The last time I went the Fondation Cartier was almost three years ago for the Ron Mueck exhibition. As with many of the Foundations owned by corporate companies in Paris, think Fondation Louis Vuitton and Fondation EDF, Foundation Cartier also showcases contemporary art. The current Beauté Congo exhibition, which runs until 15 November, includes painting, sculpture and photography, as well as a music programme.
The curators of some of these exhibitions must have the best jobs in the world – their jobs always seem to be a bit of fun, and a bit of play. I much prefer Foundation Cartier to Palais de Tokyo, which I find can sometimes put on exhibitions that tend towards the absurd in their bid to be ‘thought provoking’. My last show there was “Inside” which I went to see with my children, and they came out of it bored and confused, as opposed to thrilled and intrigued.
The Beauté Congo exhibition has collated art from the Democratic Republic of Congo, which covers the years 1926 to 2015, and showcases the evolution of the artists of the time from their depictions of village scenes to the more modern points of view as tastes changed. The exhibition spaces show the different generations represented in the exhibition The ground floor are paintings of the young and emerging Congolese artists. The paintings are bright and many depict themes that are observations of Congolese politics and society. For many, along with the images, there is always a text in the painting, giving the paintings a poster look, and comic presentation. Much of the art seemed to have been done with the intention of making a statement on societal and political themes. This style of painting was introduced in the 1970s by a group of artists who called themselves “Popular Painters, and in this ground floor exhibition space are the second generation artists of this movement.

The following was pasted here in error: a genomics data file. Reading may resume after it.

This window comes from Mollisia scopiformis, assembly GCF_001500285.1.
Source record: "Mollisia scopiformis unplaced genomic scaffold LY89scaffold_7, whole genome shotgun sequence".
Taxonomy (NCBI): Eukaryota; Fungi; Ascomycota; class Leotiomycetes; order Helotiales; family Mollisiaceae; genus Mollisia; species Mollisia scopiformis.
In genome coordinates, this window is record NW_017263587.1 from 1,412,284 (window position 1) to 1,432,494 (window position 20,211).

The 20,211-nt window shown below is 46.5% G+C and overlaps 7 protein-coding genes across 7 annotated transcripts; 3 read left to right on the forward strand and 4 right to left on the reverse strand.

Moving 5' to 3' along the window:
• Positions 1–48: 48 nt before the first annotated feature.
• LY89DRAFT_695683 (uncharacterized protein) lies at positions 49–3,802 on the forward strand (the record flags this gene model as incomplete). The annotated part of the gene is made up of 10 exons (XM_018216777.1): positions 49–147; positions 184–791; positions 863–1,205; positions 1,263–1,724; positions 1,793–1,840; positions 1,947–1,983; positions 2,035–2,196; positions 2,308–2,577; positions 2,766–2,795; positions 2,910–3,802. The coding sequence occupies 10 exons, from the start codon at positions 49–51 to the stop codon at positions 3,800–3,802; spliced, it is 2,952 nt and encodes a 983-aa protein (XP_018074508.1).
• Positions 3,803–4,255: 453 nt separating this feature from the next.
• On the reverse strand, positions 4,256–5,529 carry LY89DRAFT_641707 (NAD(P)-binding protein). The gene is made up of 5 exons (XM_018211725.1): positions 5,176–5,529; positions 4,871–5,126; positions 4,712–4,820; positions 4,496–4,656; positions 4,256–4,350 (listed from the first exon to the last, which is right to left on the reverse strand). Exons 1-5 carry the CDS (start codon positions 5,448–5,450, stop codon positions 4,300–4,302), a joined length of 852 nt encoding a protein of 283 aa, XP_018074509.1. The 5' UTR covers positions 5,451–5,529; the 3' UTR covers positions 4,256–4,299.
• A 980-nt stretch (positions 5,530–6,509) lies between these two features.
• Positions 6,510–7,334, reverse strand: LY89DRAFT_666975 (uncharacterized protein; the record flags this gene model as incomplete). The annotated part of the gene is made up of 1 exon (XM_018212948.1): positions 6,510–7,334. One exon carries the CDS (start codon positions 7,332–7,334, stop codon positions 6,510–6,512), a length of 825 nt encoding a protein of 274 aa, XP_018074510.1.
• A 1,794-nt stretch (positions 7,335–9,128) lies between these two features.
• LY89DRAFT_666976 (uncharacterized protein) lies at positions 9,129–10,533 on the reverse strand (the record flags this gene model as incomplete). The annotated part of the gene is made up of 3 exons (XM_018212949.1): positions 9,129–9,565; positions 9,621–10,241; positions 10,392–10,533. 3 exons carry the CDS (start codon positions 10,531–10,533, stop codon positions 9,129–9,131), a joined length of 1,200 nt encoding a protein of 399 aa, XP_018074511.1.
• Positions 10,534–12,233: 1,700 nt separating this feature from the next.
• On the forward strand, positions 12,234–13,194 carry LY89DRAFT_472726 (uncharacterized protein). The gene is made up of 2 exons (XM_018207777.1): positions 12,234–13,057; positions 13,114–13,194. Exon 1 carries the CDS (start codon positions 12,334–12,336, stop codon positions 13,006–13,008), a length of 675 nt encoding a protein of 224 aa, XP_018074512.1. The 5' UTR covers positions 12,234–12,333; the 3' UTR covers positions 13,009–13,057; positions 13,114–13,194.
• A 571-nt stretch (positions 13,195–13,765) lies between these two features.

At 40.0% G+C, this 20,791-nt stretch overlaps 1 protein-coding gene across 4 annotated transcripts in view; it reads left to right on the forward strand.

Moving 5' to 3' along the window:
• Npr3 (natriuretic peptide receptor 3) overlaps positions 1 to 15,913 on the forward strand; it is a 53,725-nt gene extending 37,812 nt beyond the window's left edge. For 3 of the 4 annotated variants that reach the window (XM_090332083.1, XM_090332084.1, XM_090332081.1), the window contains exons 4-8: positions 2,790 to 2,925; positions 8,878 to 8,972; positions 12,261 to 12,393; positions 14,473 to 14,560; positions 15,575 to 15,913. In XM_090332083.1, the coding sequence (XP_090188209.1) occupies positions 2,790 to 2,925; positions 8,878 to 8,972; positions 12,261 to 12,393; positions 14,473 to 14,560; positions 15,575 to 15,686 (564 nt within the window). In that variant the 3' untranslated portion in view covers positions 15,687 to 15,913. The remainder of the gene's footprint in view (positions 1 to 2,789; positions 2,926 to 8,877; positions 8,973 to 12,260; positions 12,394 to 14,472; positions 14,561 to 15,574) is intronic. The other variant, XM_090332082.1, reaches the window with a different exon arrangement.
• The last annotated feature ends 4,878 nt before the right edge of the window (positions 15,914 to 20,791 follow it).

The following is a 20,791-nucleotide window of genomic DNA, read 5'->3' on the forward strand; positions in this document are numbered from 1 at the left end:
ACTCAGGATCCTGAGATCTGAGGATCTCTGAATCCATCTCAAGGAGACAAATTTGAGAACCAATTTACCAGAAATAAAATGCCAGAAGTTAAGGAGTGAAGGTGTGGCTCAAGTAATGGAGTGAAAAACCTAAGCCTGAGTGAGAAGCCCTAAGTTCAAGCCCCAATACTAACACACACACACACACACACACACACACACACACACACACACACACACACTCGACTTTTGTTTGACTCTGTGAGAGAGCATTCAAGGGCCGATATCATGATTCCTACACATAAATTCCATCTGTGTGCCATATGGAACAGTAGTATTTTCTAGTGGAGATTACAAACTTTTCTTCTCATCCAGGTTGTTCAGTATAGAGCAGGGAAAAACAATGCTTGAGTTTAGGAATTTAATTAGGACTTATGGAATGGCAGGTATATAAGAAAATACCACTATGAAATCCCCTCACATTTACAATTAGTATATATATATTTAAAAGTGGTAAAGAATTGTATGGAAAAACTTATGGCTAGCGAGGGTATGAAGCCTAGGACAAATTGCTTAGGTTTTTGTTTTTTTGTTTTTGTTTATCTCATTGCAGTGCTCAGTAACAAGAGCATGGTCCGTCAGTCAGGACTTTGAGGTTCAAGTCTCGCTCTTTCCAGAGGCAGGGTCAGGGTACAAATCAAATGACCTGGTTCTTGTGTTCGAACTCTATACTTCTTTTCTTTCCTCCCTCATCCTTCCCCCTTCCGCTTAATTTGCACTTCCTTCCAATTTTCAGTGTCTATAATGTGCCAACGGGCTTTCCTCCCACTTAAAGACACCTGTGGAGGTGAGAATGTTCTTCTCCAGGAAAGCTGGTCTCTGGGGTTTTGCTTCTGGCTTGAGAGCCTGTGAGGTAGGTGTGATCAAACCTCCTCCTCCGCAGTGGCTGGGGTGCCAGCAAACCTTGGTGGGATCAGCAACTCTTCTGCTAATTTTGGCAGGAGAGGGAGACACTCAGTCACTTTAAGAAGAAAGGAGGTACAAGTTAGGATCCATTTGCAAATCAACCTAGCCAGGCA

The space downstairs shows photographs taken between 1950 and 1980 by the photographers: Ambroise Ngaimoko and Jean Depara. The photography shows photos of the social and night life of of a Congo. Alongside these photos are sculptures of the artists Rigoberto Nimi and Bodys Isek Kinglet, showing fantastical utopian cities.
The very first paintings of artists from the 1920s are also in the basement floor, and show the beginnings of modern art in the Congo. On display are watercolours of artists of the day, namely Antoinette and Albert Lubaki. Some of these paintings were good, but other rather rudimentary. It was lovely though, for a change, to see the diversity of African art – especially from a single country , and there was not a single wooden mask carving in sight. I like the exhibitions that Musée Dapper has on African Art and Culture, but feel there is a whole lot more to African art that can be shown to the world other than wooden masks and sculptures. This was a refreshing change.
Fondation Cartier, 261 Boulevard Raspail, 75014 Paris.